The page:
Wednesday, August 16, 2006

"Doctrines Need To Be Differentiated"

Dan Wallace, well-known Greek scholar, responded to a minor kerfuffle at Pyromaniacs over his view of inerrancy. His article explains that he holds to inerrancy largely because of his Christology. It's a thought-provoking piece worth reading, but I'm not going pretend I'm remotely equipped to interact with the deeper epistemological issues.

What caught my interest was his discussion of how we each need to wrestle with a hierarchy of doctrine. We've discussed that issue here in the past (among other places), but Wallace's approach seems innovative and helpful to me. He asks four questions:
  1. What doctrines are essential for the life of the church?
  2. What doctrines are important for the health of the church?
  3. What doctrines are distinctives that are necessary for the practice of the local church?
  4. What doctrines belong to the speculative realm or should never divide the church?
Here's Wallace's conclusion to this discussion:
One can easily see how this approach to one’s credo can be helpful when it comes to baptism, spiritual gifts, communion, gray areas in the Christian life, eschatological positions, etc. The list is endless. But at bottom, we should recognize that doctrines need to be differentiated. If one is so inclined to break fellowship with others, valid reasons need to be given. For my take on things, fellowship cannot occur unless the core doctrines are affirmed by both parties. For my money, I cannot have genuine fellowship with someone who denies the deity of Christ or his bodily resurrection, because I do not believe that such a person is a Christian. These are not the only issues, but they are absolutely category one beliefs.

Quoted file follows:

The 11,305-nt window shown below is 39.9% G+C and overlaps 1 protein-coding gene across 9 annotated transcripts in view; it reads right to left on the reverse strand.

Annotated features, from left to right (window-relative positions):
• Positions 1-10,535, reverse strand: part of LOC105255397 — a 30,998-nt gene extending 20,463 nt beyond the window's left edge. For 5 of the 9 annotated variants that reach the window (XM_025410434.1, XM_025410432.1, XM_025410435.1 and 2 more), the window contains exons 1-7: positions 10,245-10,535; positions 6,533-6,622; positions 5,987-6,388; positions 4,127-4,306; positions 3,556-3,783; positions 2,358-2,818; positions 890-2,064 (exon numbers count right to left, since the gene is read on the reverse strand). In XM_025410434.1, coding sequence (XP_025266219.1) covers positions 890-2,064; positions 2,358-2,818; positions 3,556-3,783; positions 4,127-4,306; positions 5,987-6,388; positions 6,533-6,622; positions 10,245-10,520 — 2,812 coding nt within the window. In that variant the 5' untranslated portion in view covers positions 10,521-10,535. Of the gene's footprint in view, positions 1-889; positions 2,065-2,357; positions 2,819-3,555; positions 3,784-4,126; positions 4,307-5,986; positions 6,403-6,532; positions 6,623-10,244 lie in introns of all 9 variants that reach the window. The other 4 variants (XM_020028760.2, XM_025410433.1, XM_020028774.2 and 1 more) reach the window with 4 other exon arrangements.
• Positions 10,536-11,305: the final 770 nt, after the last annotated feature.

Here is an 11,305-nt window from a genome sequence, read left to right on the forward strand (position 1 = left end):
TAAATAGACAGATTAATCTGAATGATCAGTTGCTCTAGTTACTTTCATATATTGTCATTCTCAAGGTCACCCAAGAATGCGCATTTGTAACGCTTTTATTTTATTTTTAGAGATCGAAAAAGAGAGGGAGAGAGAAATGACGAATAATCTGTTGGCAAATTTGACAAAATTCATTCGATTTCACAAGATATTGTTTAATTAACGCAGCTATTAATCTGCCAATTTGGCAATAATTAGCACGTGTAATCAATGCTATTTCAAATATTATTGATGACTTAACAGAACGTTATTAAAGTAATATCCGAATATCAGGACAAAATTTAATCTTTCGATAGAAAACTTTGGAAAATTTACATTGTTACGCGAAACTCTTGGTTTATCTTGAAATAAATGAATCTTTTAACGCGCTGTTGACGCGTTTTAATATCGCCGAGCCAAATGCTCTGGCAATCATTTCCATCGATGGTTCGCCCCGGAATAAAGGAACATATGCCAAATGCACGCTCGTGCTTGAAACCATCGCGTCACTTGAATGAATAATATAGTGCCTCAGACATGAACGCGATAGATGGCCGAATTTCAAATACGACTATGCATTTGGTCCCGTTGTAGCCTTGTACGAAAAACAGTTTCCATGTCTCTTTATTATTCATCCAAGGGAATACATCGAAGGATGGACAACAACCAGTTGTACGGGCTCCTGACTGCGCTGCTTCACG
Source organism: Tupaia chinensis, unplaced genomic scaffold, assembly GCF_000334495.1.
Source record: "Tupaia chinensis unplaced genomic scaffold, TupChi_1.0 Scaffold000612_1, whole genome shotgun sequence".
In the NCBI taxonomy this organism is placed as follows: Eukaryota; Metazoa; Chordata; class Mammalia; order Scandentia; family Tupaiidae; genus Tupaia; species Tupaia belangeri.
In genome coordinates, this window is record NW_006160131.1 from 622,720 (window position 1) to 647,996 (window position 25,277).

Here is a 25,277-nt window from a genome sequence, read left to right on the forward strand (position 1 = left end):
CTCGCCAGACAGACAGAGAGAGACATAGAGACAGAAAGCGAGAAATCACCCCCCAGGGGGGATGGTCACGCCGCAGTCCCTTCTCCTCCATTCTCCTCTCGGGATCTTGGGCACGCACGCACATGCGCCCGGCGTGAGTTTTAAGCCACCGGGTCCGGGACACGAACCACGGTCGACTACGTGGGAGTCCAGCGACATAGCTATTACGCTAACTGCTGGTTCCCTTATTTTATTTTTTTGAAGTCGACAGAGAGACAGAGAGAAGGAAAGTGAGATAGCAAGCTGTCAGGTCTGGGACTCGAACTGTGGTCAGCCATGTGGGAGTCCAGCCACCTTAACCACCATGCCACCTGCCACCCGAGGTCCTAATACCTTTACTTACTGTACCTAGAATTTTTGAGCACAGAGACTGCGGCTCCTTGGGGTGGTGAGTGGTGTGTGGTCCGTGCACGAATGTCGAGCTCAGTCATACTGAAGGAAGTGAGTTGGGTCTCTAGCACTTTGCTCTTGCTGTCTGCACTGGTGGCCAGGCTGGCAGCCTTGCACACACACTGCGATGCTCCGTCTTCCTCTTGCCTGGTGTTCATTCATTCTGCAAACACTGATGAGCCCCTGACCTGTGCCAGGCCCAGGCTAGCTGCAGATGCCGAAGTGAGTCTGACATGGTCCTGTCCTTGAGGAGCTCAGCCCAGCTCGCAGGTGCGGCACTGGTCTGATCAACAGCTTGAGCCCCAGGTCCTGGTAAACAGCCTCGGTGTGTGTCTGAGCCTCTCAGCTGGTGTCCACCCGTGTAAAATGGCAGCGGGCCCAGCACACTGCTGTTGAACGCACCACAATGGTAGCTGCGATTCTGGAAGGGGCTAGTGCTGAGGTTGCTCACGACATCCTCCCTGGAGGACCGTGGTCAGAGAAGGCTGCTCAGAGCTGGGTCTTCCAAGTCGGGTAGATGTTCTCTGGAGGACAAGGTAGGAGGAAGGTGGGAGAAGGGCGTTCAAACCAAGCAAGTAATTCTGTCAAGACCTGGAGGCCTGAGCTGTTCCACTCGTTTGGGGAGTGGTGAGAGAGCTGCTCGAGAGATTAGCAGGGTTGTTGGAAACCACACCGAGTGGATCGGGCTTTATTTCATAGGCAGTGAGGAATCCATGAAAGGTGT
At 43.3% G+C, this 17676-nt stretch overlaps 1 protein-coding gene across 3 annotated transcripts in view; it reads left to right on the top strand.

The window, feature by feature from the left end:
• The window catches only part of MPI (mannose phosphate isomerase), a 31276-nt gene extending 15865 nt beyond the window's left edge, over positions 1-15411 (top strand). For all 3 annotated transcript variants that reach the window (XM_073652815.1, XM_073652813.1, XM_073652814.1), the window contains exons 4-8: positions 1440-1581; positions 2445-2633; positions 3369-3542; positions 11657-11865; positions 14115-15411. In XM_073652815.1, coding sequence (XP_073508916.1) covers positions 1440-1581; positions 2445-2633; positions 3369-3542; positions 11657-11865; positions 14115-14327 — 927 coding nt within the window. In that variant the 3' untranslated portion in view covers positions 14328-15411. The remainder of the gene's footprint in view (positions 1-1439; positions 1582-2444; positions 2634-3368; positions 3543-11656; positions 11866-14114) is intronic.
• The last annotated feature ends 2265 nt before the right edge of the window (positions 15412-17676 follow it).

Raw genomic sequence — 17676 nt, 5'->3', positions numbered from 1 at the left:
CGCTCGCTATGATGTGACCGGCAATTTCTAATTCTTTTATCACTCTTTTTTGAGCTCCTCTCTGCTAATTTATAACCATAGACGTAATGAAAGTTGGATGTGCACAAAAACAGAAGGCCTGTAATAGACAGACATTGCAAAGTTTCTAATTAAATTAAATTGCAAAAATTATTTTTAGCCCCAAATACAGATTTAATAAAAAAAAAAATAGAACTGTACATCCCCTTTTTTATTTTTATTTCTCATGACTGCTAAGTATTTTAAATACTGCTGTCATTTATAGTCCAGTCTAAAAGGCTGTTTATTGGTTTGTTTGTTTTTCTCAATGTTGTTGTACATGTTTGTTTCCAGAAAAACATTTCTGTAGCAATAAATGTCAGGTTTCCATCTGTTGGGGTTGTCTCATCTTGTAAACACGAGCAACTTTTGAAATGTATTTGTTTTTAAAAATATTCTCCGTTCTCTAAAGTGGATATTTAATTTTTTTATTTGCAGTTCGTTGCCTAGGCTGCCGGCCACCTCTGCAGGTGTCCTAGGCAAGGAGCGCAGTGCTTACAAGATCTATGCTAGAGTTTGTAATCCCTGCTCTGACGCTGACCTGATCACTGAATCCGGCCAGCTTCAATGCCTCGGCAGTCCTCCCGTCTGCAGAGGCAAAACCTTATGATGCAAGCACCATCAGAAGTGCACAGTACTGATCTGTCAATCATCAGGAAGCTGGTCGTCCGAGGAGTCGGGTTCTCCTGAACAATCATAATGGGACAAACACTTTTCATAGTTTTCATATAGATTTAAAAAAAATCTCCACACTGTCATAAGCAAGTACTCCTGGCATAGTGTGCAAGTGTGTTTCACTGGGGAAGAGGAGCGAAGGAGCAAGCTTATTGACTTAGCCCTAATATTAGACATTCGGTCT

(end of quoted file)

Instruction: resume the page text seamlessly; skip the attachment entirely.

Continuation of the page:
Fundamentally Reformed said...


I recently read that article and noted the same thing about his stress over a "doctrinal taxonomy". He pointed out how few doctrinal statements take pains to specify such a taxonomy. In reading and thinking over his comments, I was reminded of the statement of beliefs that a friend of mine put on his blog. It is a good example of a doctrinal taxonomy in practice. You can view it here under the heading "Basic Descriptors of Our Theology" towards the bottom of that page.

Fundamentally Reformed said...

Oh, and I read your earlier post you linked to from here. It is very good. I think those considerations are vital to make. For instance, in circles I was once a part of, if someone believed women wearing pants was okay, they would be separated from. But proximity to the gospel, not to mention exegetical certainty are clearly low. On the opposite end of the spectrum, something like pretrib rapture or dispensationalism must be seen as a lower proximity to the gospel and as less exegetically certain than core fundamental doctrines.

Thanks for the helpful posts.